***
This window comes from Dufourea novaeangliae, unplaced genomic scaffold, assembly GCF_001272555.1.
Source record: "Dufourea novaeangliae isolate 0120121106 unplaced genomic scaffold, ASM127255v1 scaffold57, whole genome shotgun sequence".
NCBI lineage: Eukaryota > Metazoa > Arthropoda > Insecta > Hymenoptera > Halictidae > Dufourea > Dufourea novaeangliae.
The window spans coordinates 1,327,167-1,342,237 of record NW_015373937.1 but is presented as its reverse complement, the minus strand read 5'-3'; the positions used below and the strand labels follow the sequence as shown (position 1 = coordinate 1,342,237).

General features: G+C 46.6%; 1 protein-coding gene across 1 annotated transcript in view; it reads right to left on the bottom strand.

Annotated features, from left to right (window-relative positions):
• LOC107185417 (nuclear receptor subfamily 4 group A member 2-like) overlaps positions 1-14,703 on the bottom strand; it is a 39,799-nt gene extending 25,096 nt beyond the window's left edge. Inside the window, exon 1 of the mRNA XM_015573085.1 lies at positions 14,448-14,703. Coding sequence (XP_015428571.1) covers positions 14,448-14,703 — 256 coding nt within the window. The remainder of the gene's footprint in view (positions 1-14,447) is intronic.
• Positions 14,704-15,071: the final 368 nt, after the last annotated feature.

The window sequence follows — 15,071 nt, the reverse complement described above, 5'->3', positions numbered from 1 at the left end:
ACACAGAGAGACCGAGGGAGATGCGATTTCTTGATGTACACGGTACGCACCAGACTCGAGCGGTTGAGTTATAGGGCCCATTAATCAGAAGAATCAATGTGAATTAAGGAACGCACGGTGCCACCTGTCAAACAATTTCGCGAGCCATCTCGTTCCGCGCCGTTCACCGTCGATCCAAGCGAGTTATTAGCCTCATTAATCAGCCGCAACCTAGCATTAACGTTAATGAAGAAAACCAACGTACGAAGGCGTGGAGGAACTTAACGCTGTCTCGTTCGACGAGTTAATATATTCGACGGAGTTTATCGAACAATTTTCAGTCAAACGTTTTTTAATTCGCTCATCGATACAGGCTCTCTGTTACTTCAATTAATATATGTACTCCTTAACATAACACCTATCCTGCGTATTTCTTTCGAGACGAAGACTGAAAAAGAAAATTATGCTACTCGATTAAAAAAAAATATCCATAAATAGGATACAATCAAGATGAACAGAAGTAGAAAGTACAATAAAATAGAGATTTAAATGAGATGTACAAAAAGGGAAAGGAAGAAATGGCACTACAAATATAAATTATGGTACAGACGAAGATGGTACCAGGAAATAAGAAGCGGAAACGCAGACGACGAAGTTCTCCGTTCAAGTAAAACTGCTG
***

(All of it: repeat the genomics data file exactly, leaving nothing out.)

This window comes from Dufourea novaeangliae, unplaced genomic scaffold, assembly GCF_001272555.1.
Source record: "Dufourea novaeangliae isolate 0120121106 unplaced genomic scaffold, ASM127255v1 scaffold57, whole genome shotgun sequence".
NCBI lineage: Eukaryota > Metazoa > Arthropoda > Insecta > Hymenoptera > Halictidae > Dufourea > Dufourea novaeangliae.
The window spans coordinates 1,327,167-1,342,237 of record NW_015373937.1 but is presented as its reverse complement, the minus strand read 5'-3'; the positions used below and the strand labels follow the sequence as shown (position 1 = coordinate 1,342,237).

General features: G+C 46.6%; 1 protein-coding gene across 1 annotated transcript in view; it reads right to left on the bottom strand.

Annotated features, from left to right (window-relative positions):
• LOC107185417 (nuclear receptor subfamily 4 group A member 2-like) overlaps positions 1-14,703 on the bottom strand; it is a 39,799-nt gene extending 25,096 nt beyond the window's left edge. Inside the window, exon 1 of the mRNA XM_015573085.1 lies at positions 14,448-14,703. Coding sequence (XP_015428571.1) covers positions 14,448-14,703 — 256 coding nt within the window. The remainder of the gene's footprint in view (positions 1-14,447) is intronic.
• Positions 14,704-15,071: the final 368 nt, after the last annotated feature.

The window sequence follows — 15,071 nt, the reverse complement described above, 5'->3', positions numbered from 1 at the left end:
ACACAGAGAGACCGAGGGAGATGCGATTTCTTGATGTACACGGTACGCACCAGACTCGAGCGGTTGAGTTATAGGGCCCATTAATCAGAAGAATCAATGTGAATTAAGGAACGCACGGTGCCACCTGTCAAACAATTTCGCGAGCCATCTCGTTCCGCGCCGTTCACCGTCGATCCAAGCGAGTTATTAGCCTCATTAATCAGCCGCAACCTAGCATTAACGTTAATGAAGAAAACCAACGTACGAAGGCGTGGAGGAACTTAACGCTGTCTCGTTCGACGAGTTAATATATTCGACGGAGTTTATCGAACAATTTTCAGTCAAACGTTTTTTAATTCGCTCATCGATACAGGCTCTCTGTTACTTCAATTAATATATGTACTCCTTAACATAACACCTATCCTGCGTATTTCTTTCGAGACGAAGACTGAAAAAGAAAATTATGCTACTCGATTAAAAAAAAATATCCATAAATAGGATACAATCAAGATGAACAGAAGTAGAAAGTACAATAAAATAGAGATTTAAATGAGATGTACAAAAAGGGAAAGGAAGAAATGGCACTACAAATATAAATTATGGTACAGACGAAGATGGTACCAGGAAATAAGAAGCGGAAACGCAGACGACGAAGTTCTCCGTTCAAGTAAAACTGCTG